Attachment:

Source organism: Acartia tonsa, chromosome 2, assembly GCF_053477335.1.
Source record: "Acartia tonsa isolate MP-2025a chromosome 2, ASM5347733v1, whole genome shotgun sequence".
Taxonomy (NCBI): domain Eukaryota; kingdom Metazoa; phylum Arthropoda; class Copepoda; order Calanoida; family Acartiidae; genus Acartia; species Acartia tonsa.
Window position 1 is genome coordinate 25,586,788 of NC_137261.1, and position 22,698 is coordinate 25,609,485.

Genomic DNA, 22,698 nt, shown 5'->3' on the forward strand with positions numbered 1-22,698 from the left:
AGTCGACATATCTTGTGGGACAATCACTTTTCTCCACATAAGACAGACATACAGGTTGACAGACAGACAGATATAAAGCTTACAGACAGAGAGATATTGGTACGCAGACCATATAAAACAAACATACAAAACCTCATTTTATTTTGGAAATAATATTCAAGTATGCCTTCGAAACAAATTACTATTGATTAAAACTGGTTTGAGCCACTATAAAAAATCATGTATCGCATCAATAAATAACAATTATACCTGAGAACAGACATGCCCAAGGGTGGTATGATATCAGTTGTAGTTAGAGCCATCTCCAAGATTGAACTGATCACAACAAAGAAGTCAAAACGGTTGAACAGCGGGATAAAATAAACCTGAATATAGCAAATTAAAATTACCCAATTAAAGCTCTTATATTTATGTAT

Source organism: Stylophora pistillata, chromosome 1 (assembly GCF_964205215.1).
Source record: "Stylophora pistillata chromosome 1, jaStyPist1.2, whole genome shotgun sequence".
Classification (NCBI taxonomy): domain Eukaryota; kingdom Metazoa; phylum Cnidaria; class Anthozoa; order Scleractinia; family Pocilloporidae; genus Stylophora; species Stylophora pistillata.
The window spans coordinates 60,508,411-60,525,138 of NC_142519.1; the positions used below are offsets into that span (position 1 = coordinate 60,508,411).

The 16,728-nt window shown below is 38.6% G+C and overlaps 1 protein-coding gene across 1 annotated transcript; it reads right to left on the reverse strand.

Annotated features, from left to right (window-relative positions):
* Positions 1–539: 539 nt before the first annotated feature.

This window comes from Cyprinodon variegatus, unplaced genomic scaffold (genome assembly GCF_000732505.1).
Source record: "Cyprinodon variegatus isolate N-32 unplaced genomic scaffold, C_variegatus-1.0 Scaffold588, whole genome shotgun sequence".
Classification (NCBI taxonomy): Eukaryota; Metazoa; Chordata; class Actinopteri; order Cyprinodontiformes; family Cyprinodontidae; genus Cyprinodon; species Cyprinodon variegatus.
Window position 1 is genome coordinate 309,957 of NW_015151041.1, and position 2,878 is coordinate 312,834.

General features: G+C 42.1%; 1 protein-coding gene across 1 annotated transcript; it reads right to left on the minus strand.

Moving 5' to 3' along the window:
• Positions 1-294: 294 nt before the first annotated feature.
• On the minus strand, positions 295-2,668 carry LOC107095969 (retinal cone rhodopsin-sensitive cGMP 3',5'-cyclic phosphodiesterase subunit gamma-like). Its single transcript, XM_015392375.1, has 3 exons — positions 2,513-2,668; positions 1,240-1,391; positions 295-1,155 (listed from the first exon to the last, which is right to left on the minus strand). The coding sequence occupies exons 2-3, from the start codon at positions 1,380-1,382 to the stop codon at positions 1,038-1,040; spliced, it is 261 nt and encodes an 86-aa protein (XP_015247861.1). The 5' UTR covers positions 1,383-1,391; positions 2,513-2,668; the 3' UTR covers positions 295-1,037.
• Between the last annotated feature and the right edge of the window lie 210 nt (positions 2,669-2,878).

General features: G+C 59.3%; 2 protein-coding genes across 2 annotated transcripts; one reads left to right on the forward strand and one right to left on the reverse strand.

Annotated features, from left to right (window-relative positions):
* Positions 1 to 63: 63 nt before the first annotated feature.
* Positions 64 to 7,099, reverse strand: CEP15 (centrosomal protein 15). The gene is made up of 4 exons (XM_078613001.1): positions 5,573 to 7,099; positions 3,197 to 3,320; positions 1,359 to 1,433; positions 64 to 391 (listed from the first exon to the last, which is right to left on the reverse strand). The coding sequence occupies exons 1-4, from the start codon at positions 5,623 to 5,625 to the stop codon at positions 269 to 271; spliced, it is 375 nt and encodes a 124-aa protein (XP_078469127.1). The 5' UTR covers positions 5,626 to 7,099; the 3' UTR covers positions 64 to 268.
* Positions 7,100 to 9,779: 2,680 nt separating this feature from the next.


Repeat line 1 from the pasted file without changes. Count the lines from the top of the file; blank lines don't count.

Source organism: Acartia tonsa, chromosome 2, assembly GCF_053477335.1.